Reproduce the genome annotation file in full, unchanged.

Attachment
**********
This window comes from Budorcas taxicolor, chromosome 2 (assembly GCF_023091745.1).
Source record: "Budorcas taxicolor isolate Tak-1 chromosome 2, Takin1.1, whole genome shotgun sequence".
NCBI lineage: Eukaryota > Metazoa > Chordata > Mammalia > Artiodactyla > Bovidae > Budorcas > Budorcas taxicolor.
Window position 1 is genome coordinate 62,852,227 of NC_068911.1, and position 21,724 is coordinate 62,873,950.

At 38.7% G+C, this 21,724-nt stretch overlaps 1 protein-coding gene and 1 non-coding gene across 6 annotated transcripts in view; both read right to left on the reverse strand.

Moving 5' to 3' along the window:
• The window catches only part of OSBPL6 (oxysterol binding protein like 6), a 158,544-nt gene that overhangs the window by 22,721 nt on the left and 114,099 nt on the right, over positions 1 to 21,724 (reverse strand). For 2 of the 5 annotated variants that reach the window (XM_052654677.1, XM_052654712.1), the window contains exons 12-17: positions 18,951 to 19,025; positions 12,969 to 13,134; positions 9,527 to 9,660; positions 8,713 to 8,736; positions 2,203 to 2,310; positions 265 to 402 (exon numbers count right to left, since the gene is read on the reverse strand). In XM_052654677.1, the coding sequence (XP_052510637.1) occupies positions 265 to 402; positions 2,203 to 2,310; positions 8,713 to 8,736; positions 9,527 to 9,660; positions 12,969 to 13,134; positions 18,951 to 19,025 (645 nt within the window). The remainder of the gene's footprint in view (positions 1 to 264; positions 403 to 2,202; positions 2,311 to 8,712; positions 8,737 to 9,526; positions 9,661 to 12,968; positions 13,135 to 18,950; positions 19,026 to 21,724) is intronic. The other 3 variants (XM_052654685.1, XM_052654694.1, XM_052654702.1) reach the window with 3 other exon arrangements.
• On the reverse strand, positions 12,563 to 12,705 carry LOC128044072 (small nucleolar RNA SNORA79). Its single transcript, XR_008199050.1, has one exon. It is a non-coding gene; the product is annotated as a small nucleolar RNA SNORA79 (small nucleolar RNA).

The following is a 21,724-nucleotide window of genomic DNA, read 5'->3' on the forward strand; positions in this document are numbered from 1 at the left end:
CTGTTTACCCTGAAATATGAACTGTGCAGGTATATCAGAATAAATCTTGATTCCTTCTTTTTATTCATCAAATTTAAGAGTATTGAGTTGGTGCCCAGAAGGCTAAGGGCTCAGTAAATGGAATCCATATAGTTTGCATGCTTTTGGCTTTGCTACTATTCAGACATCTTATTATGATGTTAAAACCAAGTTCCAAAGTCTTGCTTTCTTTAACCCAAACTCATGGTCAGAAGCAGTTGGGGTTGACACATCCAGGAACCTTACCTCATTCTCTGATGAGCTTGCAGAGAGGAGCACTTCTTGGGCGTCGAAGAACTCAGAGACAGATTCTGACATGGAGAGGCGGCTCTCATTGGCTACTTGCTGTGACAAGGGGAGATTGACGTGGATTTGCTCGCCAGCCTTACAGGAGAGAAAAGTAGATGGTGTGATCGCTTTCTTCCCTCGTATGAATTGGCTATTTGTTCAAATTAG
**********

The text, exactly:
This window comes from Budorcas taxicolor, chromosome 2 (assembly GCF_023091745.1).
Source record: "Budorcas taxicolor isolate Tak-1 chromosome 2, Takin1.1, whole genome shotgun sequence".
NCBI lineage: Eukaryota > Metazoa > Chordata > Mammalia > Artiodactyla > Bovidae > Budorcas > Budorcas taxicolor.
Window position 1 is genome coordinate 62,852,227 of NC_068911.1, and position 21,724 is coordinate 62,873,950.

At 38.7% G+C, this 21,724-nt stretch overlaps 1 protein-coding gene and 1 non-coding gene across 6 annotated transcripts in view; both read right to left on the reverse strand.

Moving 5' to 3' along the window:
• The window catches only part of OSBPL6 (oxysterol binding protein like 6), a 158,544-nt gene that overhangs the window by 22,721 nt on the left and 114,099 nt on the right, over positions 1 to 21,724 (reverse strand). For 2 of the 5 annotated variants that reach the window (XM_052654677.1, XM_052654712.1), the window contains exons 12-17: positions 18,951 to 19,025; positions 12,969 to 13,134; positions 9,527 to 9,660; positions 8,713 to 8,736; positions 2,203 to 2,310; positions 265 to 402 (exon numbers count right to left, since the gene is read on the reverse strand). In XM_052654677.1, the coding sequence (XP_052510637.1) occupies positions 265 to 402; positions 2,203 to 2,310; positions 8,713 to 8,736; positions 9,527 to 9,660; positions 12,969 to 13,134; positions 18,951 to 19,025 (645 nt within the window). The remainder of the gene's footprint in view (positions 1 to 264; positions 403 to 2,202; positions 2,311 to 8,712; positions 8,737 to 9,526; positions 9,661 to 12,968; positions 13,135 to 18,950; positions 19,026 to 21,724) is intronic. The other 3 variants (XM_052654685.1, XM_052654694.1, XM_052654702.1) reach the window with 3 other exon arrangements.
• On the reverse strand, positions 12,563 to 12,705 carry LOC128044072 (small nucleolar RNA SNORA79). Its single transcript, XR_008199050.1, has one exon. It is a non-coding gene; the product is annotated as a small nucleolar RNA SNORA79 (small nucleolar RNA).

The following is a 21,724-nucleotide window of genomic DNA, read 5'->3' on the forward strand; positions in this document are numbered from 1 at the left end:
CTGTTTACCCTGAAATATGAACTGTGCAGGTATATCAGAATAAATCTTGATTCCTTCTTTTTATTCATCAAATTTAAGAGTATTGAGTTGGTGCCCAGAAGGCTAAGGGCTCAGTAAATGGAATCCATATAGTTTGCATGCTTTTGGCTTTGCTACTATTCAGACATCTTATTATGATGTTAAAACCAAGTTCCAAAGTCTTGCTTTCTTTAACCCAAACTCATGGTCAGAAGCAGTTGGGGTTGACACATCCAGGAACCTTACCTCATTCTCTGATGAGCTTGCAGAGAGGAGCACTTCTTGGGCGTCGAAGAACTCAGAGACAGATTCTGACATGGAGAGGCGGCTCTCATTGGCTACTTGCTGTGACAAGGGGAGATTGACGTGGATTTGCTCGCCAGCCTTACAGGAGAGAAAAGTAGATGGTGTGATCGCTTTCTTCCCTCGTATGAATTGGCTATTTGTTCAAATTAG